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With the increasing sophistication of cybercriminals, fraud prevention is more important than ever before. To combat this sophistication, merchants and businesses need to equip themselves with a fraud prevention solution that utilizes cutting-edge technology.
In an interview with PaymentsJournal at the 2021 Money20/20 event, Sondra Feinberg, Global Strategy Lead of Microsoft Dynamics 365 Fraud Protection Solution, spoke about Microsoft’s mission to empower every person and organization on the planet to achieve more, and how its fraud prevention solution is doing just that.
The problem: Unique forms of fraud are emerging
An alarming aspect of today’s fraud landscape is that unique fraud types are continuously arising. “There are types of fraud that we’ve never seen before,” said Feinberg. Three major types of fraud have come to light in recent years:
- Bandwagon fraud. In instances of bandwagon fraud, an influencer or pop culture icon may advertise a product (e.g., a hair dryer). Their followers jump on the bandwagon and buy the item, but then the influencer switches gears and says they don’t recommend the product after all. Their followers then do the same, and chargebacks for that particular item come flooding in.
- Green fraud. In instances of green fraud, consumers order merchandise that is advertised as environmentally friendly or green. When they receive the product, they find that it does not meet their ethical requirements–perhaps the ingredients contain synthetic materials they weren’t aware of–and return it for a chargeback.
- Empathy fraud. In instances of empathy fraud, consumers attempt to tug on the heartstrings of customer service representatives to obtain free goods or services. Feinberg used an Xbox subscription to highlight how this can play out: a customer service representative receives a phone call from a child claiming that their parent lost their job due to COVID-19 and requesting a free subscription extension. Little does the representative know, the caller is actually an adult consumer attempting to get free goods. Empathizing with who they perceive to be a child, they approve the free extension.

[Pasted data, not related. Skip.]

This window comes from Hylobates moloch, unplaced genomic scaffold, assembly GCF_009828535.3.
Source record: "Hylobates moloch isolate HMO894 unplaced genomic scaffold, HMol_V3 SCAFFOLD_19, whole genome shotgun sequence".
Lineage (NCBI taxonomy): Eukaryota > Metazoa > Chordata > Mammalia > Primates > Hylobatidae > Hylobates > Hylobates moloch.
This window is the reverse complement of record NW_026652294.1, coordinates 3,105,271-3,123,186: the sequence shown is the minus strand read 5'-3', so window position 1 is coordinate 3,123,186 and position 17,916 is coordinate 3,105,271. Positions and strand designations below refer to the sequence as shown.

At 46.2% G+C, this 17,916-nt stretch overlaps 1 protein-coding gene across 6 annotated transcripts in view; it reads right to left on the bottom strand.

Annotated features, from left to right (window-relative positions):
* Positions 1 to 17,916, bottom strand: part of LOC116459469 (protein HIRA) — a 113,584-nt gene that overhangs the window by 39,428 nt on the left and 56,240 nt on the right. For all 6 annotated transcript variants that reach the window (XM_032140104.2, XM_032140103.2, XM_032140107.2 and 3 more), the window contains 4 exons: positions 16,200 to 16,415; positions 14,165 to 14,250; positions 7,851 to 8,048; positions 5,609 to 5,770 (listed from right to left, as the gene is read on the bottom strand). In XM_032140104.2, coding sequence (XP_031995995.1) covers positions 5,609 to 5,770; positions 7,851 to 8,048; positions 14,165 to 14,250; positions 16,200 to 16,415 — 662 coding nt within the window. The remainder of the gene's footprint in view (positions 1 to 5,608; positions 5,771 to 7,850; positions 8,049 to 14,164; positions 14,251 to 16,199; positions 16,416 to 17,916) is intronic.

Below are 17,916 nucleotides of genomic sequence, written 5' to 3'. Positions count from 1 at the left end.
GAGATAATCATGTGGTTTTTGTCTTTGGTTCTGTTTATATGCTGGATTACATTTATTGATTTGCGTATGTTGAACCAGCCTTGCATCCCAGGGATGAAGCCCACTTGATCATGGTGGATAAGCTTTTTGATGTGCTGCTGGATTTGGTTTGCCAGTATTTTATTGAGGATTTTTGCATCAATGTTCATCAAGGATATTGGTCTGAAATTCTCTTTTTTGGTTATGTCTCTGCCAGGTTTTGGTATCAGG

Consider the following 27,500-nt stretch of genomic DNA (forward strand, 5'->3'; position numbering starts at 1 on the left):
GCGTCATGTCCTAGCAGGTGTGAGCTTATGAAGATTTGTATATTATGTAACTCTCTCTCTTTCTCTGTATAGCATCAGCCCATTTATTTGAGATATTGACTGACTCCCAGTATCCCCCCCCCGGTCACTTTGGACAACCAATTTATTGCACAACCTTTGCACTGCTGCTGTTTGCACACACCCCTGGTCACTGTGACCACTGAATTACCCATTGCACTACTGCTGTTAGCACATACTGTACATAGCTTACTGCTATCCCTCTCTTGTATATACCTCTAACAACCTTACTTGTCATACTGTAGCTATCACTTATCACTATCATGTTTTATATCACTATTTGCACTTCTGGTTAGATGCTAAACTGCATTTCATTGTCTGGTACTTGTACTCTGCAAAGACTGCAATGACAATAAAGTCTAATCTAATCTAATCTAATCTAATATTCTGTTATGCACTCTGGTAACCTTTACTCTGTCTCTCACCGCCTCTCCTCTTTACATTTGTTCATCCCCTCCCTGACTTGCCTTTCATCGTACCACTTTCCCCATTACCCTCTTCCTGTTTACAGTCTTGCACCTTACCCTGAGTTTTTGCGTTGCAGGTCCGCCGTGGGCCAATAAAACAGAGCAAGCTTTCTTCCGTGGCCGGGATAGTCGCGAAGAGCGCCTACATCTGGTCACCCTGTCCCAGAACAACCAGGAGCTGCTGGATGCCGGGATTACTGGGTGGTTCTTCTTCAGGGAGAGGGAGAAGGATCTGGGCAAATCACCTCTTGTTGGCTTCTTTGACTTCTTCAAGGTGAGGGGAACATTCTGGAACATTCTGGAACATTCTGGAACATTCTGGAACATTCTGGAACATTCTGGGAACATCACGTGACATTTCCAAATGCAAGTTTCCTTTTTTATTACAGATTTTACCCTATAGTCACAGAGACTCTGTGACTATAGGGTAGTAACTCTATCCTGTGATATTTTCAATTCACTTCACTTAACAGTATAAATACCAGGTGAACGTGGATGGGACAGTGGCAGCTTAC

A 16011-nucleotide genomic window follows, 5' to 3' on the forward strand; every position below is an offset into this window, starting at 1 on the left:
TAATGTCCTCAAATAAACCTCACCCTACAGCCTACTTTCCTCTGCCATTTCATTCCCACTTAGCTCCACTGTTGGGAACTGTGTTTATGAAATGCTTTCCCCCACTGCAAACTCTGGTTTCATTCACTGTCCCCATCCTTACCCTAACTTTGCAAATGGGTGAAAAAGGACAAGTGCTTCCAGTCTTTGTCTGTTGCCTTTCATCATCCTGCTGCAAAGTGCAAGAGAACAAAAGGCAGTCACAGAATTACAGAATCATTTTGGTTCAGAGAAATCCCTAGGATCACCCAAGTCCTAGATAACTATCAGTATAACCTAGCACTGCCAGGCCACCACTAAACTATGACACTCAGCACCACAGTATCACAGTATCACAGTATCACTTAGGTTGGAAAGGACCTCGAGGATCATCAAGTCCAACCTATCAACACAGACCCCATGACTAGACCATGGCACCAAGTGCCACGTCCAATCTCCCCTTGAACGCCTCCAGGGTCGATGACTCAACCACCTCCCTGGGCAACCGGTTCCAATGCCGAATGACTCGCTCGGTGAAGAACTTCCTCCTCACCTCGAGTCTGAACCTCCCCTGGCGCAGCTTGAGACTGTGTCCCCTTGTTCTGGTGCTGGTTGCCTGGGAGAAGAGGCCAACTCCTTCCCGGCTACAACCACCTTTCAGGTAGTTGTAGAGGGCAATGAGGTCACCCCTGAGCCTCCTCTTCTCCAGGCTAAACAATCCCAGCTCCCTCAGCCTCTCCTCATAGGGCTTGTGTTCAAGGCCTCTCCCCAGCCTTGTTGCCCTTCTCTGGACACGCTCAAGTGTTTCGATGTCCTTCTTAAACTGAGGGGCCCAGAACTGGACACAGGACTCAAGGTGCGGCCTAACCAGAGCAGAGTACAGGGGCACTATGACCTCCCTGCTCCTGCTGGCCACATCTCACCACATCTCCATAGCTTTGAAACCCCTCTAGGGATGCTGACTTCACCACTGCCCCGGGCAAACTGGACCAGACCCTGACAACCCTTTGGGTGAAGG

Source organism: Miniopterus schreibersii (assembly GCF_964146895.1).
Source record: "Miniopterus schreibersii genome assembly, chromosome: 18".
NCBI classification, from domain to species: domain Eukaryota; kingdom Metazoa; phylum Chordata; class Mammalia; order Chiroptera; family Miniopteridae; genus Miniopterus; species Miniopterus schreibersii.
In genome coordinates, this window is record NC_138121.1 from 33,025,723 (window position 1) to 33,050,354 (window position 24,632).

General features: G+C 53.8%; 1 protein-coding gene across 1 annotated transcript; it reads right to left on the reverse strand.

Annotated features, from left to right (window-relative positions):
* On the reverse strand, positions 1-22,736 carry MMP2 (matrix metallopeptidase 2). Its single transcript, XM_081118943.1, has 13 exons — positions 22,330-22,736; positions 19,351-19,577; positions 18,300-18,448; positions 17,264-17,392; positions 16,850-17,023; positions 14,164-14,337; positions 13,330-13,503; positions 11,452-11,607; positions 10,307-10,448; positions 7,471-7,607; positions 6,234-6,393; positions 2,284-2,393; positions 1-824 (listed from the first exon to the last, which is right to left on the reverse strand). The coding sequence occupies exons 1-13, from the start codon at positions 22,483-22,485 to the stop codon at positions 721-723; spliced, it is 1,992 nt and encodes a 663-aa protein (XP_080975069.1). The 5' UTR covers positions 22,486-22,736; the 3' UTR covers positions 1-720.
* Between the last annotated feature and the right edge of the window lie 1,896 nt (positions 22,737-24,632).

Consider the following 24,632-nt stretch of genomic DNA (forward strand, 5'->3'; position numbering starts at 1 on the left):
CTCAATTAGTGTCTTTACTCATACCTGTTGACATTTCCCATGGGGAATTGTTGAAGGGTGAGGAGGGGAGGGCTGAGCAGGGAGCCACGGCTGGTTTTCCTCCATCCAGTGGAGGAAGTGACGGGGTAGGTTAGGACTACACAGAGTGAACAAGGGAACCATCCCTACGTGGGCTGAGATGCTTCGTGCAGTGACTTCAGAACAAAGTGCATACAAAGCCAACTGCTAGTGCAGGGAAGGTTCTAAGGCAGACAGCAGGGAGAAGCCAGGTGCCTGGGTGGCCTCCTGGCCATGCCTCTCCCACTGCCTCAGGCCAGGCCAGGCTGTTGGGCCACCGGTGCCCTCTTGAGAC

The solution: Dynamics 365 Fraud Protection
As a top ten e-commerce company, Microsoft has had its share of fraudsters trying to infiltrate its ecosystem. In the past, the company relied on third-party fraud vendors for protection, but felt over time that its partners were not as effective as they should be. Six years ago, Microsoft decided to develop its own tool to prevent fraud.
“We put a bunch of engineers in a room and, lo and behold, we came out with a fantastic fraud protection solution. We’ve been using it internally at Microsoft for the last four years and we commercialized it about two years ago. The reason that is important is because as Microsoft is both a provider and user of the same fraud technology, it gives us a very unique perspective into the marketplace and what retailers and merchants need from a fraud solution itself,” said Feinberg.